FAM has suggested the need for clubs to review players’ wages as a way of cushioning some of the teams’ pressing operational expenses due to the suspension of the football season following the coronavirus pandemic (Covid-19).
Football Association of Malawi (FAM) president Walter Nyamilandu yesterday said this could offer clubs—especially those without sponsorship—some relief in the absence of gate collections which is their main source of revenue for most teams.
He was responding to a question on what other plans the association has to ease financial problems clubs are facing apart from releasing the K1 million surety to TNM Super League clubs.
In some European leagues, such as the English Premier League, clubs are cutting players’ salaries as a way of mitigating financial constraints.
Nyamilandu said: “FAM doesn’t have the capacity to bail out the clubs since it does not have any reserves. The onus is on the clubs to determine what and how they manage their activities during this lean period.
“During these tough financial times, it would be advisable for clubs to consider coming up with a survival remuneration package for the players if they cannot afford to pay them in full. This is critical to ensure that the players should make ends meet, but it will obviously require a lot of sacrifices.”
Karonga United general secretary Ramzy Simwaka and Kasungu-based TN Stars administrator Jones Banda said while the FAM president’s advice is timely food for thought, convincing the players would be a tall order as what they get is already on the lower side.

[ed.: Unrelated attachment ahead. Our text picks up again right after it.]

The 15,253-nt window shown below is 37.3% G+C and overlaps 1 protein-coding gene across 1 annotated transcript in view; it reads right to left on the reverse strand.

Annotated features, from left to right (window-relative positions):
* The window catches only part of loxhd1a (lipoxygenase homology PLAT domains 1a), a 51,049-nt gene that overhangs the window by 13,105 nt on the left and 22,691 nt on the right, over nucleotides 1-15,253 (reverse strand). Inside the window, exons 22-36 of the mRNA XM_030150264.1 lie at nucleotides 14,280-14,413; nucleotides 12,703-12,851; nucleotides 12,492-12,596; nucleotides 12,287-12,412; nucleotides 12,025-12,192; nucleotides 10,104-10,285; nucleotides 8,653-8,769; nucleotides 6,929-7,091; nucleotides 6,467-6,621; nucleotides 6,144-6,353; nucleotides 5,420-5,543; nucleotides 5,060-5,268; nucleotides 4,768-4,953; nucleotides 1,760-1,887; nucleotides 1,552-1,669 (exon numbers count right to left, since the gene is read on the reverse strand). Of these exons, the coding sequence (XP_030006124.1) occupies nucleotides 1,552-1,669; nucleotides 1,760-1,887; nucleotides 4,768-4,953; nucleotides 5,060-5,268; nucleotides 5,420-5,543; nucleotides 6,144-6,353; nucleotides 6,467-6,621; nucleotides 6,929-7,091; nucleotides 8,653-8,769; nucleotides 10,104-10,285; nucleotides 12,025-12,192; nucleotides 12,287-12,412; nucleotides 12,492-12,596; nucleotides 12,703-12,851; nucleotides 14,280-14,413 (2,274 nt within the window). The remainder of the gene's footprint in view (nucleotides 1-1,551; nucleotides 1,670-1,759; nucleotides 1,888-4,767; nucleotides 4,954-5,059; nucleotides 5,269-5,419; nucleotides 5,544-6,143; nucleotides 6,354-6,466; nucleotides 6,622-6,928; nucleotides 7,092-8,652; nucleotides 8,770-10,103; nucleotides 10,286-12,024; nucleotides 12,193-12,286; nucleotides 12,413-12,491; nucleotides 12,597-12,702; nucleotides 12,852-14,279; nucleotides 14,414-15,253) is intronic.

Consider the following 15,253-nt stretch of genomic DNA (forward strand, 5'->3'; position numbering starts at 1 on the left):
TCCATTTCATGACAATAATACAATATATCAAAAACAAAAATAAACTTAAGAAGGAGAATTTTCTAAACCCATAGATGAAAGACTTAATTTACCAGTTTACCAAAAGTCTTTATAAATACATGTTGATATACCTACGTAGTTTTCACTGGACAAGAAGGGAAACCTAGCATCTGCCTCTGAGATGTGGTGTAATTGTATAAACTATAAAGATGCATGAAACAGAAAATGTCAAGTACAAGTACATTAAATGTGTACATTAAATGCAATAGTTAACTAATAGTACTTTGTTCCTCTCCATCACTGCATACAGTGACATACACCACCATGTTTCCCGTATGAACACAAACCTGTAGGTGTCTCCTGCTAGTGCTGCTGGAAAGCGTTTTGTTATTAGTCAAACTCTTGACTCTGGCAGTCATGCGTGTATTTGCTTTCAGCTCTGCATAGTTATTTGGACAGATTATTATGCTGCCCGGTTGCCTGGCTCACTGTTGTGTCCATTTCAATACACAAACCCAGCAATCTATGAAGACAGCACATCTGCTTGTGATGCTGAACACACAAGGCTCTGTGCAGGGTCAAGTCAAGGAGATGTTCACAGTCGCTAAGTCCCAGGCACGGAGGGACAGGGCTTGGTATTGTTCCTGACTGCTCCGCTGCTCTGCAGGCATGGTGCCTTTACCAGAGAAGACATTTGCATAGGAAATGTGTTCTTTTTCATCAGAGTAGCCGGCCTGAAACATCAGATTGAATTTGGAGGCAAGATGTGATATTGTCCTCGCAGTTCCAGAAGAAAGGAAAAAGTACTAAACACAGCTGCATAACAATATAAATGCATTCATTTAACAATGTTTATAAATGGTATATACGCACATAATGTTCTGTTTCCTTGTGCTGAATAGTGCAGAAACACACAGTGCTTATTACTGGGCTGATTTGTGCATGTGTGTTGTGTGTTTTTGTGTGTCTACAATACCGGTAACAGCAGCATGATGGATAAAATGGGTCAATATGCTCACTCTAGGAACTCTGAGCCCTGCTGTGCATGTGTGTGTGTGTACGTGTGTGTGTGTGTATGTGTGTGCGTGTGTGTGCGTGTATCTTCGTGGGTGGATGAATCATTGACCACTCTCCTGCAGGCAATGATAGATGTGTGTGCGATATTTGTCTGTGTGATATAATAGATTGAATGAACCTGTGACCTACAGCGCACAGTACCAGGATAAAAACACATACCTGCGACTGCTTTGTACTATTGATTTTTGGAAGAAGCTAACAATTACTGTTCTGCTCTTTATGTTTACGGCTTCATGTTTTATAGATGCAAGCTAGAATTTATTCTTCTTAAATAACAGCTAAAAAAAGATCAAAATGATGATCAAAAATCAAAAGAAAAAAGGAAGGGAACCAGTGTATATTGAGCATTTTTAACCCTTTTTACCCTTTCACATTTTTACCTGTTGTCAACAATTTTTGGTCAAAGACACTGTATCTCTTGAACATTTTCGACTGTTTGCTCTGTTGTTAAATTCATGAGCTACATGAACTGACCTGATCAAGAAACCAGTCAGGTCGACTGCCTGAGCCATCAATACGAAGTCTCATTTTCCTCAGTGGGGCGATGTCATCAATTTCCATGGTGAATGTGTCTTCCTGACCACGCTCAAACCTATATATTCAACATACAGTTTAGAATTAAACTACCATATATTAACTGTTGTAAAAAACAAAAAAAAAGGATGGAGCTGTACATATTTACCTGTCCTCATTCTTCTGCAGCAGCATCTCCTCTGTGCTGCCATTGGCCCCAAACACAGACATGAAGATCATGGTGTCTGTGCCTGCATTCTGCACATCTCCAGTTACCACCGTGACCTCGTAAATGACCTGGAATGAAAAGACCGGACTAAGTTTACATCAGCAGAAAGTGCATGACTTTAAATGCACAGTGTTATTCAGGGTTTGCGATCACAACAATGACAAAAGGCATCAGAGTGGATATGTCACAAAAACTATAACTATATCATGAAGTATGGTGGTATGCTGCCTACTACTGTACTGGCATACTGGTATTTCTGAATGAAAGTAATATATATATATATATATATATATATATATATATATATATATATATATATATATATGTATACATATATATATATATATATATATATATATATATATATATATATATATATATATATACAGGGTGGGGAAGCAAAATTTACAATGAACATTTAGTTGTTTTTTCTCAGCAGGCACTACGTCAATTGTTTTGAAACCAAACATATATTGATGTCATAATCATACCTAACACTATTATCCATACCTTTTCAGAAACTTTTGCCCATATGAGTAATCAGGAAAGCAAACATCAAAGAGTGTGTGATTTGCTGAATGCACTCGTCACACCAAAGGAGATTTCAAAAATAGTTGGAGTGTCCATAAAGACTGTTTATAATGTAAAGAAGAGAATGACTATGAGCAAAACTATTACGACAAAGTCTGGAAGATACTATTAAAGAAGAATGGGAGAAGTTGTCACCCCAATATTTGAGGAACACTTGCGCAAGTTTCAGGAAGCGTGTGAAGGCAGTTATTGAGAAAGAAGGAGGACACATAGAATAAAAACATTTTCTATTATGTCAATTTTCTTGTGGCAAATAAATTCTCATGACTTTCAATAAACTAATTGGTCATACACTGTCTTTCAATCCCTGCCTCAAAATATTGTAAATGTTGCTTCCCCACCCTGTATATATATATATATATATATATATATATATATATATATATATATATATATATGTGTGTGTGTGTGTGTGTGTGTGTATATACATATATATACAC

Said Simwaka: “We mainly depend on gate collections for the club’s operations, in particular players and technical staff’s salaries and with the current situation, we are bankrupt. So, FAM’s suggestion is worth pursuing, but the tricky part would be convincing the players because what they get is already on the lower side.”
On his part, Banda said: “It is a good idea, but we have to consider what the players are getting. For instance, if a player gets K40 000 to K50 000, it would be unfair to cut his salary on humanitarian grounds.
“In other countries, especially in Europe, it can work because they are financially sound.”
Be Forward Wanderers captain Alfred Manyozo Jnr and his Bullets counterpart Chimango Kayira said while appreciating the FAM president’s suggestion, it would be difficult to implement it on the domestic scene.
Said Manyozo: “It is a good idea considering the situation, but it would be ideal to come up with other ways other than cutting players’ salaries because what we get is too little.”
Kayira said: “While we appreciate the president’s efforts in coming up with ways to mitigate the situation, it cannot work on the local scene because what most players get is peanuts and there are no any other benefits.”
Football analyst George Kaudza Masina said the issue of players sacrificing a portion of their salaries cannot work “because their salaries aren’t worth cutting”.
He said: “The Football Players Association has been advocating for a minimum wage for all Super League players which in essence means they are underpaid and it would be unfair to punish them further.”